Better lighting solutions for the webinars are a priority as well as the possibility of changing camera angles or zooming.

Average preparation time for a one hour webinar: 5 hours.

Online courses

Many of you have taken my free course How to pick a supported spindle and bowl and some of you have also taken my paid course Spin on a supported spindle or the ebook version of Spin on a supported spindle. I love making these courses and keep exploring the possibilities that an online course can give. I am happy for all the feedback I get from you, it helps me become a better course creator and teacher.

A person spinning on a supported spindle
From the online course Spin on a supported spindle

Making an online course takes a lot of time. I make an outline, write the script and create extra material like pdfs, check lists, glossaries etc. After that I shoot the A-roll (the main angle with me as a talking torso) and the B-roll (closer images to show you details of a technique). I edit, add titles, images and cut the material into lecture-size pieces. I usually make a written pdf version of the whole course. The final part is captioning the whole course. This takes a lot of time since I need to transcribe everything I say and place the text chunks in the right spot with a decent duration. An estimation is that captioning takes me around 10 minutes for every video minute.

Even though the captioning takes a lot of time and energy I will not skip this part. So many people benefit from captioning. Several students who don’t consider themselves sufficient in English have told me that they wouldn’t have been able to take my courses without the written pdfs and the captions. I have not yet found a way to create optional captioning, so for the time being I burn them in and I ask those of you who are annoyed about them to be patient.

Average working time for an online course: Several weeks or months.

Patreon

To those of you who are patrons already: Thank you, from the bottom of my heart. For believing in me enough to make monthly pledges for my creative work. For those who are not patrons: Thank you for believing in me, asking questions, giving me valuable feedback and spreading my work. It warms my heart and keeps me going.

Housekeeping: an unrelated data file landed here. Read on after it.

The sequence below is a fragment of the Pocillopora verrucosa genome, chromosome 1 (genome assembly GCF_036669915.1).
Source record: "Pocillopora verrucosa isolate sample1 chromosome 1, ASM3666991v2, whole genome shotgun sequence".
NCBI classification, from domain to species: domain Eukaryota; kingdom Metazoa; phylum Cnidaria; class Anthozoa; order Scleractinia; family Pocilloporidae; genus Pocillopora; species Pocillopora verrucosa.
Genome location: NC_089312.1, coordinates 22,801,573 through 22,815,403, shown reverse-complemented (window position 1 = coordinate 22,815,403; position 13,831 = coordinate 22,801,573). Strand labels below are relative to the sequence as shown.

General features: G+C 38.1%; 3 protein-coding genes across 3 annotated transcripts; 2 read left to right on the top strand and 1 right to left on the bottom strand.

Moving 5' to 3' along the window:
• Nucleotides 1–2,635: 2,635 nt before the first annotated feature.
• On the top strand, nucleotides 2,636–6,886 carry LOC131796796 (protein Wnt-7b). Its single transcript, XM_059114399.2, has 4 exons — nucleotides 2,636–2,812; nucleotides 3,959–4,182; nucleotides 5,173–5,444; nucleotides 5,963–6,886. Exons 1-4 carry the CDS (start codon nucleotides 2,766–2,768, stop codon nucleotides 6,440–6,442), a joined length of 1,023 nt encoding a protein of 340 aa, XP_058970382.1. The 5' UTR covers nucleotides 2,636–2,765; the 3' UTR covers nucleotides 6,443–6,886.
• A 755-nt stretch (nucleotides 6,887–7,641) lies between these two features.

Being a creator makes my heart sing but at the same time it is hard work.Patreon is an online membership platform that allows fans to regularly provide financial support to creators. It also enables fans to get to know the creators better and get access to exclusive material. Here is a video that explains how Patreon works.

I have made four different reward tiers my patrons can choose from. The gist of it is that the more you are able to contribute monthly the better rewards I can offer you for $1, 2, 3 or 5 a month. There is also a fifth option to choose a donation amount of your choice and without rewards.

I say it again: I love doing this work for you and I can’t imagine not doing it. But it does take a lot of my time and energy on top of a family life and a full time job. I would like to be able to spend more time with my family whilst making better content for you. If I could cut back on my day job, I would have a more balanced life and get food on the table. Concrete things I would like to get to make better quality content for you are things like software for different services that makes the job easier, equipment for better audio, video and lighting and captioning services.

The material that is free today will continue to be free – blog posts, videos, the free online courses and live webinars. But with your contributions I can keep creating for you and still live a balanced life. If you like what I do and want me to be able to continue my work sustainably, consider becoming a patron.

Thank you.

Happy spinning!

Josefin Waltin sitting with a pile of wool. Locks are flying in the air around her.

You can follow me in several social media